Kristen Scott Thomas and Helen McCrory, who stunned audiences with their stage performances in Greek tragedies Electra and Medea, on the visceral experience of playing tragic heroines.

Designer Tom Piper and ceramicist Paul Cummins explain why their poppies installation at the Tower of London, which marked the 100th anniversary of the start of WWI, struck a chord with millions of people and artist Marina Abramovic on her bravest installation yet.

And, following two of the biggest comebacks of 2014, John Cleese remembers the Pythons' reunion and Adrian Noble discusses directing Kate Bush.

Presenter: John Wilson
Producer: Olivia Skinner.


TUE 19:45 15 Minute Drama (b04w0jfs)
[Repeat of broadcast at 10:45 today]


TUE 20:00 Build and Be Damned (b04g8hrq)
The Victorians famously built wildly ambitious infrastructure projects, like roads, railways, sewers and tunnels. David Wighton asks whether we should copy their example.
The Victorians and their predecessors have been celebrated for their forward thinking, building assets which are continuing to benefit the British economy. Yet some of their grandest projects left investors broke or actually created headaches for later generations. So - which is more important: cost-benefit reports or sheer boldness of vision? David Wighton finds that the lessons from the past turn out to more complex than they first appear.
Producer: Sandra Kanthal.


TUE 20:30 In Touch (b04vklfs)
Rt Hon David Blunkett MP

Peter White joins the Rt Hon David Blunkett MP on a walk in the Derbyshire countryside, to discuss David's plans for his recently announced retirement. They talk about David's love of the outdoors, football and poetry.
David lets his dog Cosby off the lead and guides Peter on one of his favourite walks, in which he uses the sound of two weirs to locate where he is on the path. When back in David's cottage, Peter asks about Mr Blunkett's book library and his skills as a cook.


TUE 21:00 All in the Mind (b04vklfv)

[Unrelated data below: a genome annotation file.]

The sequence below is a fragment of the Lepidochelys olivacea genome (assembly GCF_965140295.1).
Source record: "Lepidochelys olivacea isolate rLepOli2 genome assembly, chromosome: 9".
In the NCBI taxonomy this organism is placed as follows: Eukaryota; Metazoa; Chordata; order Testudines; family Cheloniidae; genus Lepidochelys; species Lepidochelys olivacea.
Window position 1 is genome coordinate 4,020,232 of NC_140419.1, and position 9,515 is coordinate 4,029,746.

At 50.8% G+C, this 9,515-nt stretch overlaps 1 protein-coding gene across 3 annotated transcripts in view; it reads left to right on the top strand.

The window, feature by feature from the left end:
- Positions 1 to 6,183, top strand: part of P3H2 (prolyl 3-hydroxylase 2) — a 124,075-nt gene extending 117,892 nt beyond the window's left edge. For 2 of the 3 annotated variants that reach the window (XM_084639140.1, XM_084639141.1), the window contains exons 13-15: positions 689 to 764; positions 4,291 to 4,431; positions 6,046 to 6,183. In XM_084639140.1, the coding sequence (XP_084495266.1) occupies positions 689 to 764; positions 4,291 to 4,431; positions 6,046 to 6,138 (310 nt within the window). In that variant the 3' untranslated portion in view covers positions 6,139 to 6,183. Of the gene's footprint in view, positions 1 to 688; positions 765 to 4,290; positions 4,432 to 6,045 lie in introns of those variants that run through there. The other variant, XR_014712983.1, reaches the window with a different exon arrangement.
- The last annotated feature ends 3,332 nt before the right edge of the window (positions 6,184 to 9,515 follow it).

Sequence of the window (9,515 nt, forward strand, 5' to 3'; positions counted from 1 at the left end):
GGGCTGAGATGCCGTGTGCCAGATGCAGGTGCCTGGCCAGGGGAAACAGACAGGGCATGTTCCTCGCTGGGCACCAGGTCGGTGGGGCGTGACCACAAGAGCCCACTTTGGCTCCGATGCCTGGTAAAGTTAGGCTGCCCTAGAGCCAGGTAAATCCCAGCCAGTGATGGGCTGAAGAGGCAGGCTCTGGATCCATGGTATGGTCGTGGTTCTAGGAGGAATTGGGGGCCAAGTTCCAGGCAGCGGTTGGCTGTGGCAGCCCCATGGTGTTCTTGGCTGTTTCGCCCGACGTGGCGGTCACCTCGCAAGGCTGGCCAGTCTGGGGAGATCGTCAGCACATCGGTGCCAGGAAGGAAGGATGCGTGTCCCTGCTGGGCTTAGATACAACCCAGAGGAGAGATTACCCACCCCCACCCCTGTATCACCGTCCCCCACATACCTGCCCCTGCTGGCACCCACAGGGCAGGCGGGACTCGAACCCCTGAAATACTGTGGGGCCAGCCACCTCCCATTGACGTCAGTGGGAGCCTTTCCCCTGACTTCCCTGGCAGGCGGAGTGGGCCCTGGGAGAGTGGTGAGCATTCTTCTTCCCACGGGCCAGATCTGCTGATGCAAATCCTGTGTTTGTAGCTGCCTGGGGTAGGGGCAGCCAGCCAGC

Musical hallucinations and mental health in the novel

Claudia Hammond finds out how neuroscientists are understanding musical hallucinations by looking at the brains of those who experience them. Tim Griffiths and Vicky Williamson talk about their research into musical imagery and what it reveals about the workings of the brain and why musical hallucinations are more common in people with hearing loss. Nathan Filer and Matt Haig join Claudia to talk about their novels: The Shock of the Fall and The Humans and why they chose to write about mental health. Dr Catherine Loveday discusses recent research into why some people are hard-wired to be better navigators than others and why drawing could improve learning.


TUE 21:30 The Long View (b04vkhl8)
[Repeat of broadcast at 09:00 today]


TUE 21:58 Weather (b04vjvsp)
The latest weather forecast.


TUE 22:00 The World Tonight (b04wv05j)
Demonstrations in Moscow after Putin critic Alexei Navalny convicted of fraud.

Beth McLeod's immigration series continues - with a look at migrants from "old" Europe

What foreigners make of the British obsession with class.

and who's been given a gong in the New Year's Honours List ?

In-depth reporting and analysis from a global perspective. With David Eades.


TUE 22:45 Book at Bedtime (b04vklsd)
The Girls of Slender Means

This Marvellous Dress

'Few people alive at the time were more delightful, more ingenuous, more movingly lovely, and as it might happen, more savage than the girls of slender means.'

Emilia Fox reads Muriel Spark's rapier-witted portrait of the lives and loves of a group of genteel but down-at-heel young women in postwar London. In the so-called May of Teck Club, a boarding house for single ladies, life carries on as if the world were back to normal: elocution lessons, poetry recitals, jostling over suitors and the sharing of a single taffeta gown. But the war has ended and things are not normal and never again will be. Into this world arrives Nicholas Farringdon, a writer and anarchist, who is beguiled by these girls of slender means and their giddy, carefree lives. This meeting, we soon learn, will end in his death.

Today: During her 'brain work', Jane encounters writer and anarchist, Nicholas Farringdon, whose arrival at the May of Teck Club causes something of a stir.

Spark's 1963 novel, Girls of Slender Means, has become a modern classic. AL Kennedy has called it: 'An uncompromisingly well-crafted book: lean, ironic, funny, penetrating, unsettling and very, very beautiful. Welcome to the English language as operated by an expert.'

Muriel Spark was an award-winning Scottish novelist and biographer, known best for her acclaimed novel The Prime of Miss Jean Brodie.

Reader: Emilia Fox
Abridger: Sally Marmion
Producer: Justine Willett.


TUE 23:00 Fresh from the Fringe 2014 (b04wh77q)
Long Showcase of new comedy talent from the 2014 Edinburgh Fringe, hosted by Jason Cook and featuring Fosters award-winners Alex Edelman (newcomer) and Funz and Gamez (panel prize), along with Suzi Ruffell, Gein's Family Giftshop, Lolly Adefope, Tamar Broadbent, Rhys James, Massive Dad, Natasia Demetriou and Dane Baptiste.

Produced by Lyndsay Fenner.


TUE 23:30 Don't Log Off (b04hyrq1)
Series 5

Identity

Alan Dein crosses the world via Facebook and Skype, hearing the real life dramas of random strangers.